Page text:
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Going global takes time, patience and a team on the ground, experts say
Foreign markets can offer retailers opportunities to gain sales and serve customers they never could reach with a bricks-and-mortar shop. But before venturing out on a global trek experts say e-retailers should be ready to deal with some red tape.
Managing Editor, International Research
International markets can offer retailers opportunities to gain sales and serve customers they never could reach with a bricks-and-mortar shop. But before venturing out on a global trek experts say e-retailers should be ready to deal with a fair amount of red tape and have staff in each region to help manage operations.
In the European Union, for instance, laws are stricter regarding making web sites usable for the handicapped, says Jeffrey Max, CEO of Venda Inc., which has launched international e-commerce sites for Urban Outfitters, DeBeers and Crabtree and Evelyn.
Copy on many retail web sites must work with devices that read text aloud for vision-impaired shoppers. Often, these devices can’t read text embedded in Flash images, so if a retailer creates a site with abundant Flash, it might not comply with regulations.
Max also recommends retailers have staff or a close vendor partner on the ground in each of the regions it is targeting. Local employees will know details about the culture that those in the U.S. may not, Max says. For example, around 60% of online shoppers in Germany use a payment method called ELV, which is similar to direct debit. Employees in the U.S. trying to launch a German retail site might not know that, he says. And, he adds, many small European countries offer next-day delivery routinely because that’s the small geographical area makes that easy to accomplish, so offering that as a promotion will do little to boost sales.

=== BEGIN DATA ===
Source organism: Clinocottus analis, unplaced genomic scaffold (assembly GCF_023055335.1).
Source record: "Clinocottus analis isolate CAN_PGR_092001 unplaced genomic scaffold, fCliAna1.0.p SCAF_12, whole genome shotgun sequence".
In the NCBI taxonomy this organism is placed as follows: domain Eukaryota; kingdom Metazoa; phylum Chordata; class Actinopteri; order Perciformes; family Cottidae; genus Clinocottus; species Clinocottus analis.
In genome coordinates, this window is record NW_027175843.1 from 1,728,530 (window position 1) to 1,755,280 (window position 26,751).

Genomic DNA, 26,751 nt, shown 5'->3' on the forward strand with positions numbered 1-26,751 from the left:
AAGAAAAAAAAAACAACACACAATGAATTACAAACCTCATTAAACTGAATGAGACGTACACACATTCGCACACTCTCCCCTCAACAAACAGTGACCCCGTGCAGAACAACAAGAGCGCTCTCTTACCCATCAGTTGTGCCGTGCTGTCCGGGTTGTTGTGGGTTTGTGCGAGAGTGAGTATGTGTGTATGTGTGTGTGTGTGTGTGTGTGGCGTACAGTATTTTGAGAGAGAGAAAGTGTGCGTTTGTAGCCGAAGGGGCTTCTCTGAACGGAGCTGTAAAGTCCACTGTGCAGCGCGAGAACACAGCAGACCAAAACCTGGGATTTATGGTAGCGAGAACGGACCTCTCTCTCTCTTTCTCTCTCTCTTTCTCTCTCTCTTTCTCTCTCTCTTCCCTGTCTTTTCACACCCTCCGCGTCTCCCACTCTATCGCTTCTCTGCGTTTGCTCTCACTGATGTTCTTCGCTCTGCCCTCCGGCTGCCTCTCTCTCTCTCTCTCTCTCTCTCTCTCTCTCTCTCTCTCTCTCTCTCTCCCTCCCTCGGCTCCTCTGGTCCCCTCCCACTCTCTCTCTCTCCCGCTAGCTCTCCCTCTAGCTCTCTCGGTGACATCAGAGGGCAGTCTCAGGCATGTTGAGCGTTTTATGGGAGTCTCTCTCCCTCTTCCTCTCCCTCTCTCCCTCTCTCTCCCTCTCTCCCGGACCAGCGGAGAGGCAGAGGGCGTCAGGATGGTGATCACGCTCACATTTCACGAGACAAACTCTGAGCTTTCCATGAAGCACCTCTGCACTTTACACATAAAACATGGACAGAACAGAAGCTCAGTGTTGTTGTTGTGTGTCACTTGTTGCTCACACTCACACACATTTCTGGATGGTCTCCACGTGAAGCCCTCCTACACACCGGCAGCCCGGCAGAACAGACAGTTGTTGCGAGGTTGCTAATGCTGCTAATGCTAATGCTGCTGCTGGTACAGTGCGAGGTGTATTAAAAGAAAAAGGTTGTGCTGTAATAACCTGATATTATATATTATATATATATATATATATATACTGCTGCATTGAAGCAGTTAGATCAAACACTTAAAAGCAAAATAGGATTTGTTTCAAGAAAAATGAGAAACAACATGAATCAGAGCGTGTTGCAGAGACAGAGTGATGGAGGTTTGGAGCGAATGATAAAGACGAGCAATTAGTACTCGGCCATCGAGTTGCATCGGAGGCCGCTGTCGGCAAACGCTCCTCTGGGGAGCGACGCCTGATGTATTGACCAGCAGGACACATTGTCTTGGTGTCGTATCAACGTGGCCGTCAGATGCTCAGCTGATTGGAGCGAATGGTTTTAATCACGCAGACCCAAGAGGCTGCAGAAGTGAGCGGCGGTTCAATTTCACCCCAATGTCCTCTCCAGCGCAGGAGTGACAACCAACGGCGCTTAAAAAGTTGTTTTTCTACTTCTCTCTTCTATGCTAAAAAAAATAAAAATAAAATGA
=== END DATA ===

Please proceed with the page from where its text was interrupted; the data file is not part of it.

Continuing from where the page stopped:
While complying with local laws and understanding each country’s quirks can take time and patience, Maris Daugherty, senior consultant at J.C. Williams says some merchants are using cultural differences to their advantage. Some e-retailers are testing their mobile strategies, such as mobile commerce or mobile marketing, in the Asia Pacific before trying it in the U.S. because of the widespread use of mobile technology in that region, she says.
“A very popular topic of conversation is the widespread use of mobile and social networking in Asia Pacific, Daugherty says. “A few U.S. retailers are testing their mobile strategy there prior to the U.S.”